Metro-East News

Lawmakers to host hearing in Belleville on veterans suicide

State Reps. Jerry Costello, D-Smithton, Jay Hoffman, D-Swansea and Stephanie Kifowit, D-Oswego, are inviting veterans and their families to meet with members of the Task Force on Veterans’ Suicide on Monday in Belleville.

The meeting will be held from 10 a.m. to 2 p.m. in the Liberal Arts Theater, inside the Liberal Arts Complex Room 1370 at Southwestern Illinois College, 2500 Carlyle Ave., Belleville.

Costello, Hoffman and Kifowit sponsored legislation creating a Task Force on Veteran Suicide. The task force has already met once in Springfield and is now meeting at locations across the state to allow veterans and those affected by veterans’ suicide to personally share their views. The full list of task force members and the upcoming meetings scheduled across the state are available at http://illinoisjoining

The event is free and open to the public. For more information, please contact Kifowit’s full-time constituent service office by calling 217-782-8028, Costello’s full-time constituent service office at 618-282-7284, or Hoffman’s full-time constituent service at618-394-2211.

Suicide among military veterans has grown into a full-fledged public health crisis.

At least 22 military veterans a day take their lives, at a rate at least 50 percent higher than for non-veterans, according to the U.S. Department of Veterans Affairs.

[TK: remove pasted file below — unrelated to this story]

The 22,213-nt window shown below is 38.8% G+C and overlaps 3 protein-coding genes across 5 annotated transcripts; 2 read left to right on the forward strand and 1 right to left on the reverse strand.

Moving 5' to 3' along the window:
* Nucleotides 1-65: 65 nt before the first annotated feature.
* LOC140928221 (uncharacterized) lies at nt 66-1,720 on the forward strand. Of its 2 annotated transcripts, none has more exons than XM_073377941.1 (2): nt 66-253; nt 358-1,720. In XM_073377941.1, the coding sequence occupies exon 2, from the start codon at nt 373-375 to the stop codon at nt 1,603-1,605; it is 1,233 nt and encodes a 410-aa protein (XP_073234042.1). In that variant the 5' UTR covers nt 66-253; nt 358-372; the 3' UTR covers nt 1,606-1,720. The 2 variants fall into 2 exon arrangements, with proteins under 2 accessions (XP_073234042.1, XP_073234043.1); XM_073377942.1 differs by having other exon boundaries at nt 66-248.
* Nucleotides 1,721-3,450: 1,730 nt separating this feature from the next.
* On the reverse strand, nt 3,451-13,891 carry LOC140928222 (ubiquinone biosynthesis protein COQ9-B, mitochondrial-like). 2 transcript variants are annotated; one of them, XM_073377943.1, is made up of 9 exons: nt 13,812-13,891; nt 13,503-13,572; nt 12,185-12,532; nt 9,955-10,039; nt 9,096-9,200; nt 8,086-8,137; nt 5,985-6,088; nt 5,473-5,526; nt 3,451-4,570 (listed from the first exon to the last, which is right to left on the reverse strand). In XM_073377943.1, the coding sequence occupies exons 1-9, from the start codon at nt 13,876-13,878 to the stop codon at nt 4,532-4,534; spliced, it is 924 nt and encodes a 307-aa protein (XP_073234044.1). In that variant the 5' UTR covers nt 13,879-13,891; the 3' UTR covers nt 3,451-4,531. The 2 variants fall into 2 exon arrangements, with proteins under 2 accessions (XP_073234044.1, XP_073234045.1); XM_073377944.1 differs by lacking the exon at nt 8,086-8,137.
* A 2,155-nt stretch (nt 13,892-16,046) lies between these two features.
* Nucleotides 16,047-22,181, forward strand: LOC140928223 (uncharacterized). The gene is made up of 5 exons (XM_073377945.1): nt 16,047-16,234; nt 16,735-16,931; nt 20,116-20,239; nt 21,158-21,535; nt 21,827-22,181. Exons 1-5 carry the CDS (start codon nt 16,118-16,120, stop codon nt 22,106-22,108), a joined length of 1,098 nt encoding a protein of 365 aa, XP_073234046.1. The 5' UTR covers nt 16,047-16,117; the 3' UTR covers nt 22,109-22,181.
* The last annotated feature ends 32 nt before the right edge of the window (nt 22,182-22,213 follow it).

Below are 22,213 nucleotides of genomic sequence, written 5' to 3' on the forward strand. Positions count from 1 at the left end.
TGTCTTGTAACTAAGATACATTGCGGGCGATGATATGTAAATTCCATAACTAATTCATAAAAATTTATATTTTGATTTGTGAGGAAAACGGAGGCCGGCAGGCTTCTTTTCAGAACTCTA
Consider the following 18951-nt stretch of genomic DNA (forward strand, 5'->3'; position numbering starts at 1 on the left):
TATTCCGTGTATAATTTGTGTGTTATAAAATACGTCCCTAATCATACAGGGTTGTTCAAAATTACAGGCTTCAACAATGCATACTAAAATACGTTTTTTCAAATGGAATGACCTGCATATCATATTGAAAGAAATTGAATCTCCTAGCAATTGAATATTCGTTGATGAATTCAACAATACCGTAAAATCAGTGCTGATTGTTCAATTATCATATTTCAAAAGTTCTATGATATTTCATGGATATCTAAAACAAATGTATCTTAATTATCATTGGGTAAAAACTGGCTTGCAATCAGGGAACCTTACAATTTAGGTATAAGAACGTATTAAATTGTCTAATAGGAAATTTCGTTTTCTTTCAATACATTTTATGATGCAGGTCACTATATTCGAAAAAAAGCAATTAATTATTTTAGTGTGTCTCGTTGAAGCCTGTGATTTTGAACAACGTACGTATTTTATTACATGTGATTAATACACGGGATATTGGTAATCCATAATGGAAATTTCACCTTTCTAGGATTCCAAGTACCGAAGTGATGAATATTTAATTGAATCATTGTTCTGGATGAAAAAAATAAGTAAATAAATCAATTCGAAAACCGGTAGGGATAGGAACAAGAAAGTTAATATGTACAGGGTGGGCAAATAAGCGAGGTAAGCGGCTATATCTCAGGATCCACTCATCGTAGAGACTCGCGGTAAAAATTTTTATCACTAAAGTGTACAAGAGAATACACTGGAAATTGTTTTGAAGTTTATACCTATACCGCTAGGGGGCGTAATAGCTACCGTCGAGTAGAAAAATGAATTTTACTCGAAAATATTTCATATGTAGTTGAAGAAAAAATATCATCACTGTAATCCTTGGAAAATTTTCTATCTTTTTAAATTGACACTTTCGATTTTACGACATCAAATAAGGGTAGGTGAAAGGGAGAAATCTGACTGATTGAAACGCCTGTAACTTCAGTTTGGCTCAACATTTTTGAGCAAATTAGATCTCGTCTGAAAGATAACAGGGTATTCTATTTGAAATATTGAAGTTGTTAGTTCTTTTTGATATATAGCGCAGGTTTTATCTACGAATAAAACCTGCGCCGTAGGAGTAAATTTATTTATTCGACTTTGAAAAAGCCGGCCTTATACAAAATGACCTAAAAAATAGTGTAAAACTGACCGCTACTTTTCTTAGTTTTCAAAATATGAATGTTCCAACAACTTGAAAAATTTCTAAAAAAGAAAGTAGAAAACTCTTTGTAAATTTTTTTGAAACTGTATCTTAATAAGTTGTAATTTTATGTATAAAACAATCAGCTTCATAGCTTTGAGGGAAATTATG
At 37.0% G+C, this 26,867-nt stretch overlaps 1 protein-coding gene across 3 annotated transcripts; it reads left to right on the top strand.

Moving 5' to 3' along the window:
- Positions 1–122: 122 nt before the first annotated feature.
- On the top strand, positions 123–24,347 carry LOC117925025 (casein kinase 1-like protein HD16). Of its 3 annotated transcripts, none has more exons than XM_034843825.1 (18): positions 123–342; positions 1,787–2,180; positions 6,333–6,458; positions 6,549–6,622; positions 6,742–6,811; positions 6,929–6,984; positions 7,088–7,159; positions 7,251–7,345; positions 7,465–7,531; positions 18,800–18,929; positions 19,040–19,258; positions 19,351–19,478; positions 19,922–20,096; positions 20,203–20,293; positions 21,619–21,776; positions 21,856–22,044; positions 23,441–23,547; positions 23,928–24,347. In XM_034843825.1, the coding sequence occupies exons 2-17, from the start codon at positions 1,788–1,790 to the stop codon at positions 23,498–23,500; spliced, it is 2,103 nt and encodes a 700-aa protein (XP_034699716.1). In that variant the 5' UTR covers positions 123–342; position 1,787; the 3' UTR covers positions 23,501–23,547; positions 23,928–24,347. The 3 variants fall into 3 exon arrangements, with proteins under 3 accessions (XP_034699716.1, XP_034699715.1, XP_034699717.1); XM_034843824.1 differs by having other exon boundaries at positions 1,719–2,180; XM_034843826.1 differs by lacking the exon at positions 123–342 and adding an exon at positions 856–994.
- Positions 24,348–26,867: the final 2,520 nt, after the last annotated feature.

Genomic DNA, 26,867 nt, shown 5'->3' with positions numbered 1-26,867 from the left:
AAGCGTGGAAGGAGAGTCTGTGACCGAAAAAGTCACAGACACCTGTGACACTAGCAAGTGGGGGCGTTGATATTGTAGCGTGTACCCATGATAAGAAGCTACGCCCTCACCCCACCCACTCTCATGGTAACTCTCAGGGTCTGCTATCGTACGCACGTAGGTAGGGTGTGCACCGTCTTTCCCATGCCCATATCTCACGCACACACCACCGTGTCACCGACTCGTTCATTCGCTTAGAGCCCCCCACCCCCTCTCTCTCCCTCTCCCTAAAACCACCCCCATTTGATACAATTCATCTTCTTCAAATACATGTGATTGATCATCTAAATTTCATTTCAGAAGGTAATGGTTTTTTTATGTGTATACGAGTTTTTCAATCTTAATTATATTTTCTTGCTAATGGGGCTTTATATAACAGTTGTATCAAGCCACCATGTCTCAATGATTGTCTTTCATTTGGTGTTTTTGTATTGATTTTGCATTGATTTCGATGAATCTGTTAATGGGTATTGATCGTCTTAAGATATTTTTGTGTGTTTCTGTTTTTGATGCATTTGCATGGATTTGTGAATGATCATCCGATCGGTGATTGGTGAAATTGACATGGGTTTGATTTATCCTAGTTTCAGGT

It was that stark statistic — nearly two dozen veterans taking their own lives each day, day after day — that convinced State Sen. Tom Cullerton, D-Villa Park, to join with fellow veterans from the Illinois General Assembly to launch the task force, which is holding a series of meetings this spring at community colleges from one end of Illinois to the other.

“What we’re finding from the committee meetings so far is a) there is a lot of knowledge out there; and b) there are a lot of resources to help,” Cullerton said. “And c) nobody knows how to get it.”

Another major issue, Cullerton said, “Letting families know how they can get help. Because a lot of times if you’re the one contemplating (suicide), you’re not the one to seek out help. But if people see you there, we really want to make sure the families know how to reach out to get you the help you need.”

A February 2015 analysis published in the February issue of the Annals of Epidemiology, included all 1,282,074 veterans who served in active-duty units between 2001 and 2007 and left the military during that period, according to the Los Angeles Times.

The analysis matched military records with the National Death Index, which collects data on every U.S. death.

It tracked the veterans after service until the end of the 2009, finding a total of 1,868 suicides.

That equates to an annual suicide rate of 29.5 per 100,000 veterans, or roughly 50 percent higher than the rate among other civilians with similar demographic characteristics.

A May 2014 study published in the Cleveland Clinic Journal of Medicine found that combat veterans are more likely to be plagued by suicidal thoughts, which are often linked to post-traumatic stress disorder, or PTSD, and depression.

The same study also found that combat-related guilt may be a significant predictor of suicidal ideas and attempts by veterans with PTSD stemming from combat experiences.

Mike Fitzgerald: 618-239-2533, @MikeFitz3000